The biggest fish in Nevada

Aug 16th, 2010 | By politicsnews | Category: Politics

As American political journalists go, there are few bigger fish for the size of their ponds than Jon Ralston.


The 51-year-old Las Vegas-based television host, newspaper columnist, blogger, email-list author and prolific Tweeter, has built a one-man media franchise in Nevada that has few parallels anywhere else in the country. And, as his home state’s Senate race between a recession-battered Senate Majority Leader Harry Reid (D-Nev.) and GOP nominee Sharron Angle, the Tea Party favorite, has emerged as one of the year’s most interesting, his reporting and analysis are having an outsized influence on the national political debate. 


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Nationally, Ralston is probably best known as the first mainstream journalist to interview the press-shy Angle on his show, “Face to Face,” during a period when much of the national press was mocking her for giving interviews only to friendly conservative outlets.


Ralston was aggressive, forcing Angle to explain apparent contradictions between her pre- and post-primary positions on Social Security and a senator’s role in job creation. But when Angle smiled and said it was “always great to be here,” she seemed to mean it. Even when Ralston wisecracked about Angle’s mantra-like repetition of Harry Reid’s failures, she didn’t seem to mind.


“It’s no secret that Jon is a hard-hitting reporter, but Jon’s journalistic respect to in-depth questioning is matched also by his keenness in allowing the candidate to fully respond to his inquiries, and anyone afraid of going on Jon’s show has no business seeking elected office,” said Jerry Stacy, Angle’s spokesperson. “Sharron has been on Jon Ralston’s show, ‘Face to Face’, many times, and she enjoys the debate.”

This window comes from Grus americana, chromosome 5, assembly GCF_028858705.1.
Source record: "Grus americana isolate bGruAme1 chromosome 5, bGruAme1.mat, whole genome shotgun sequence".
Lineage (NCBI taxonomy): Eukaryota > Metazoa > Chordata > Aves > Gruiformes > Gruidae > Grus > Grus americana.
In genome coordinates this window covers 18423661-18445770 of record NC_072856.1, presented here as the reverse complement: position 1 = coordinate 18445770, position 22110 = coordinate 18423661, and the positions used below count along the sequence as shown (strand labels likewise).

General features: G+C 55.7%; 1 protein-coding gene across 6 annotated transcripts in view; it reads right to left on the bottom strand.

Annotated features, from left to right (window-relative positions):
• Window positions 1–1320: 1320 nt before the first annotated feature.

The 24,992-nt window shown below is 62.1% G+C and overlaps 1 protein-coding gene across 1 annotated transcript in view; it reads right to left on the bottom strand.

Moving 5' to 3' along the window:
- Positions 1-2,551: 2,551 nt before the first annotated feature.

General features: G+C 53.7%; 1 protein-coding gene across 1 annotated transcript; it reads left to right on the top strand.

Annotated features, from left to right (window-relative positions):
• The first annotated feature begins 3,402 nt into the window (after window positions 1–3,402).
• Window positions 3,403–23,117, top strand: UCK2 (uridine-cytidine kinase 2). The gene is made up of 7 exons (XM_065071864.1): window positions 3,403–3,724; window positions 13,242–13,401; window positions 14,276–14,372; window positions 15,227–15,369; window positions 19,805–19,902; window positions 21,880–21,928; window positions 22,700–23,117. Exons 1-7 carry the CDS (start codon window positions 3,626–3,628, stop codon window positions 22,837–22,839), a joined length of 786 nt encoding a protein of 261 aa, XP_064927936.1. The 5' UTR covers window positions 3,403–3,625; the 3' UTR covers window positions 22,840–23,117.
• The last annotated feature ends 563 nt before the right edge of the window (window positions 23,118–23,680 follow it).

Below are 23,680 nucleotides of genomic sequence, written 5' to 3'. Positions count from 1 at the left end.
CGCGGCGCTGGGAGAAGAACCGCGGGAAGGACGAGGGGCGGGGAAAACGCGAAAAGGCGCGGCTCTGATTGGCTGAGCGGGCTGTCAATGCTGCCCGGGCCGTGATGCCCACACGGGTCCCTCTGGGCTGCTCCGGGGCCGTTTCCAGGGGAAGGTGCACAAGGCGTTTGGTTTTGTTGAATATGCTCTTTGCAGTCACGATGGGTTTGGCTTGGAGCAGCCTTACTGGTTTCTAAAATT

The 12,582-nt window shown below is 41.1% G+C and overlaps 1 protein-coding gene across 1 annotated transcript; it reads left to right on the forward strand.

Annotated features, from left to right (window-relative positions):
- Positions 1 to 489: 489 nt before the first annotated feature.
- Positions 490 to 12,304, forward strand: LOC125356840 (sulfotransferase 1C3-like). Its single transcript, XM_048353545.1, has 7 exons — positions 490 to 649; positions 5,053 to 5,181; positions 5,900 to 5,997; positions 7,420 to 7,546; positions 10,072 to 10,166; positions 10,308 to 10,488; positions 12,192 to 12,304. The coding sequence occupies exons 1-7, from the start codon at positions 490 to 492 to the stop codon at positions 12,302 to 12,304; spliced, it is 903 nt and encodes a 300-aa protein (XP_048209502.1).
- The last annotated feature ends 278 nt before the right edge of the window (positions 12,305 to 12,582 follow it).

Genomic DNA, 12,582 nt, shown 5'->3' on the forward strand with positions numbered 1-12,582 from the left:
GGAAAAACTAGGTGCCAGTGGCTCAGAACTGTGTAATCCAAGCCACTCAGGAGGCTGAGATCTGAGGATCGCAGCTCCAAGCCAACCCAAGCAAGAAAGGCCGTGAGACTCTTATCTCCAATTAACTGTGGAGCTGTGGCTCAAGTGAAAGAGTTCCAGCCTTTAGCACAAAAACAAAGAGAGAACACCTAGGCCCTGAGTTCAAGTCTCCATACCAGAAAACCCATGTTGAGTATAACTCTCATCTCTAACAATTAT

Of course, she likely also enjoys the influence that Ralston has within Nevada, where he occasionally ends up affecting the story as he covers it.


“His influence is pervasive enough that, in a legislative session, you know how things will be headed in one direction and then something happens to send them in another direction? Ralston is often times the ‘something’ that happens,” said Billy Vassiliadis, the chief executive of R&R Partners, Nevada’s largest advertising, PR and government relations agency. “Something that he flashes [in his email newsletter] will be read by legislators, and if there is a vote scheduled on a bill, the committee chairman might pull it. His influence is such on the political process here that press secretaries for campaigns will rethink or at least make adjustments based on Ralston.”


Vassiliadis considers himself a friend of Ralston’s, though in professional life he said he spends a lot of time fighting with him. “It’s an odd relationship,” he said. “But there are very few people who I have found to be smarter, or to be more direct.”


The national political press finds Ralston a valuable resource for both this directness and his considerable speed.

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